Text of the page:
I would encourage anyone with doubts to try it and see how it goes though, you've really got little to lose ! Worst case you get an excellent free textbook and lectures that you can study at your own pace if you don't have enough spare time to follow the schedule.
Monobass
oh yeah it's totally worth doing it until you collapse smile
kozepz
I've subscribed also.
Did already watched the 6002 courses on youtube which were very helpful, but it's a good thing to do some homework too instead of only watching.
wbkennedy1
i just signed up! but when does the course start? it just says "Spring 2013" on the site. did i miss something? seriously, i just don't get it
gwaidan
The course is a lot of work but that's because you get a lot out of it. It wrecked my social life for 3 months but I have no regrets whatsoever. Try it and see!
Paradigm X
gwaidan wrote:
my social life


wtf is one of those lol cry
Monobass
I lost my social life and all i got in return was this wonderful son hihi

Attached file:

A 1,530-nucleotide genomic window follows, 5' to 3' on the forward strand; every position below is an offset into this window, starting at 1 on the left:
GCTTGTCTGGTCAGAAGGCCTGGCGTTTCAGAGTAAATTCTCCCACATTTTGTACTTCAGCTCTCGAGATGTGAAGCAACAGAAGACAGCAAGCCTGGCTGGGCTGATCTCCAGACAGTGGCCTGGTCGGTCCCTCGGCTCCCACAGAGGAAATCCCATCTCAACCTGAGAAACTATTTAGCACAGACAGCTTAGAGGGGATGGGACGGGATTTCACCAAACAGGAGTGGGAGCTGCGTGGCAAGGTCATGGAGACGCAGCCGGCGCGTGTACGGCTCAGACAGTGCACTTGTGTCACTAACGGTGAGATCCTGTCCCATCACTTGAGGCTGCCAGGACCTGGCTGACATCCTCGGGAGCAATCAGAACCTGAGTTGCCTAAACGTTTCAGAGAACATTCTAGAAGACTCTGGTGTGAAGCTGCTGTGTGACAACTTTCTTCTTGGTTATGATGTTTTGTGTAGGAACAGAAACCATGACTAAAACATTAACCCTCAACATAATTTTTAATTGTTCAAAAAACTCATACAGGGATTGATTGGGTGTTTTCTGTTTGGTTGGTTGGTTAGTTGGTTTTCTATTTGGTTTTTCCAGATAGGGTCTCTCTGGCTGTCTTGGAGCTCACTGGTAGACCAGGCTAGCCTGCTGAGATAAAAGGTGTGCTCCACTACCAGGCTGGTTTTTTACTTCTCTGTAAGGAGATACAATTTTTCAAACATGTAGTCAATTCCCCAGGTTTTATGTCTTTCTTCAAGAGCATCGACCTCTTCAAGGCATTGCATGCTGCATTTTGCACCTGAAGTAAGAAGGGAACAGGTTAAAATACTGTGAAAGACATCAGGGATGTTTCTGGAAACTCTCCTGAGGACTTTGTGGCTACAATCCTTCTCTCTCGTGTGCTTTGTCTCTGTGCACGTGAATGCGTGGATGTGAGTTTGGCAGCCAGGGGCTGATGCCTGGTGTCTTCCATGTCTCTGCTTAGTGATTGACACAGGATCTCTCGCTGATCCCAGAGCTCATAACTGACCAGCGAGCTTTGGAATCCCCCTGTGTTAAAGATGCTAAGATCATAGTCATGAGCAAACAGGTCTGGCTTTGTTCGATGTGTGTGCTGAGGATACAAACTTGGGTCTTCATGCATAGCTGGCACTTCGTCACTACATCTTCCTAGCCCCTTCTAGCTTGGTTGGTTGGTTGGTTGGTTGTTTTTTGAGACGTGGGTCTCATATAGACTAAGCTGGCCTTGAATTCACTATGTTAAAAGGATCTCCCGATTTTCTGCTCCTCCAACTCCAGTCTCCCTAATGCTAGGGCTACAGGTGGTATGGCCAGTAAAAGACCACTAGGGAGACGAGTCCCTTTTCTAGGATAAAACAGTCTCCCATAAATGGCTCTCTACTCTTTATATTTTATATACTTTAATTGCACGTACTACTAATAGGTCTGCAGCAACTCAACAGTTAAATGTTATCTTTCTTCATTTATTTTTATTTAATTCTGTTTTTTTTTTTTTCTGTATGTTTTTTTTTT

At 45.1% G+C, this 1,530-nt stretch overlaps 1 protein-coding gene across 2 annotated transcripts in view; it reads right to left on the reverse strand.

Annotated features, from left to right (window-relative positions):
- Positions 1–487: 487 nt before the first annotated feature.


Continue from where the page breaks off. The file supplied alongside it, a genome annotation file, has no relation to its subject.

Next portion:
Monobass
Although maybe it's time to boycott MIT...

http://www.bostonglobe.com/metro/2013/01/15/humanity-deficit/bj8oThPDw zgxBSHQt3tyKI/story.html?s_campaign=sm_tw
wbkennedy1
am i playin around in the EECS playground all by myself?

anybody takin' 6.002x this semester? abstractions! kcl! kvl!
imma gonna flunk..
Monobass
This year I find myself deeply involved in the EECS playground but it's more a case of sorting thousands of resistors into little bags hihi

Would LOVE to do this again but there ain't enough hours in the day. cry
daren
wbkennedy1 wrote:
am i playin around in the EECS playground all by myself?

anybody takin' 6.002x this semester? abstractions! kcl! kvl!
imma gonna flunk..


I'm about halfway with the first week's worth of assignments, but it's taking a bit too much of my time. Gonna try to finish up what's due on Sunday night, but I doubt that I'll get even close for a decent grade.